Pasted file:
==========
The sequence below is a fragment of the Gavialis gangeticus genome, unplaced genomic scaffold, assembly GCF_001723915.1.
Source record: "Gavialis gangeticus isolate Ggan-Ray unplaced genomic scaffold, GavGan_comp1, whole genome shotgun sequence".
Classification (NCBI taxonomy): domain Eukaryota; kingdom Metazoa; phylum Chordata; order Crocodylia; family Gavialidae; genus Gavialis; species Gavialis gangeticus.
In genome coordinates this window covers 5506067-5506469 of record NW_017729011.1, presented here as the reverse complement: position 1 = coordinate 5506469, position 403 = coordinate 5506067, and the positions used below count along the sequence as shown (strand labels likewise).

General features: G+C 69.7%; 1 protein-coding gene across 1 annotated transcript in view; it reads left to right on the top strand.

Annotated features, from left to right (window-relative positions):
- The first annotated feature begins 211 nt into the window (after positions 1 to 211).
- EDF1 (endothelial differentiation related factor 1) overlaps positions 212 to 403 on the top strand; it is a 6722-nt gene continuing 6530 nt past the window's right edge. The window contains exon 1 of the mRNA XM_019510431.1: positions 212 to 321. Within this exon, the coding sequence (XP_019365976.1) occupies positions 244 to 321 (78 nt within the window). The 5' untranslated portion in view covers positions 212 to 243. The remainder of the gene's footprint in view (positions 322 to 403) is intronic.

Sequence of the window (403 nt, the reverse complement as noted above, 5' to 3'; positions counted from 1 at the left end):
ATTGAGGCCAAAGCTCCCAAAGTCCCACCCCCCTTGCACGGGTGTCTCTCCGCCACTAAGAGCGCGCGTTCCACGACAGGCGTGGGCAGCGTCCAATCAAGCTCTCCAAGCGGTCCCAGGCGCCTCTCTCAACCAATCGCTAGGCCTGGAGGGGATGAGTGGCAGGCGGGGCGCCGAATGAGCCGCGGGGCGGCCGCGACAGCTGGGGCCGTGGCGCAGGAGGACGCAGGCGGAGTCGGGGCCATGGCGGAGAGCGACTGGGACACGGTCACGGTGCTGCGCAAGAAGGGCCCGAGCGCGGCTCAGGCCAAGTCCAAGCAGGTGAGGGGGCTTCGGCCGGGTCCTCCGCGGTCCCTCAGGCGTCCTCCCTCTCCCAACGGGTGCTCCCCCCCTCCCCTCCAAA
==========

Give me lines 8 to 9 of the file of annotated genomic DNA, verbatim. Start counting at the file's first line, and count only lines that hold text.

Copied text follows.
- EDF1 (endothelial differentiation related factor 1) overlaps positions 212 to 403 on the top strand; it is a 6722-nt gene continuing 6530 nt past the window's right edge. The window contains exon 1 of the mRNA XM_019510431.1: positions 212 to 321. Within this exon, the coding sequence (XP_019365976.1) occupies positions 244 to 321 (78 nt within the window). The 5' untranslated portion in view covers positions 212 to 243. The remainder of the gene's footprint in view (positions 322 to 403) is intronic.

Sequence of the window (403 nt, the reverse complement as noted above, 5' to 3'; positions counted from 1 at the left end):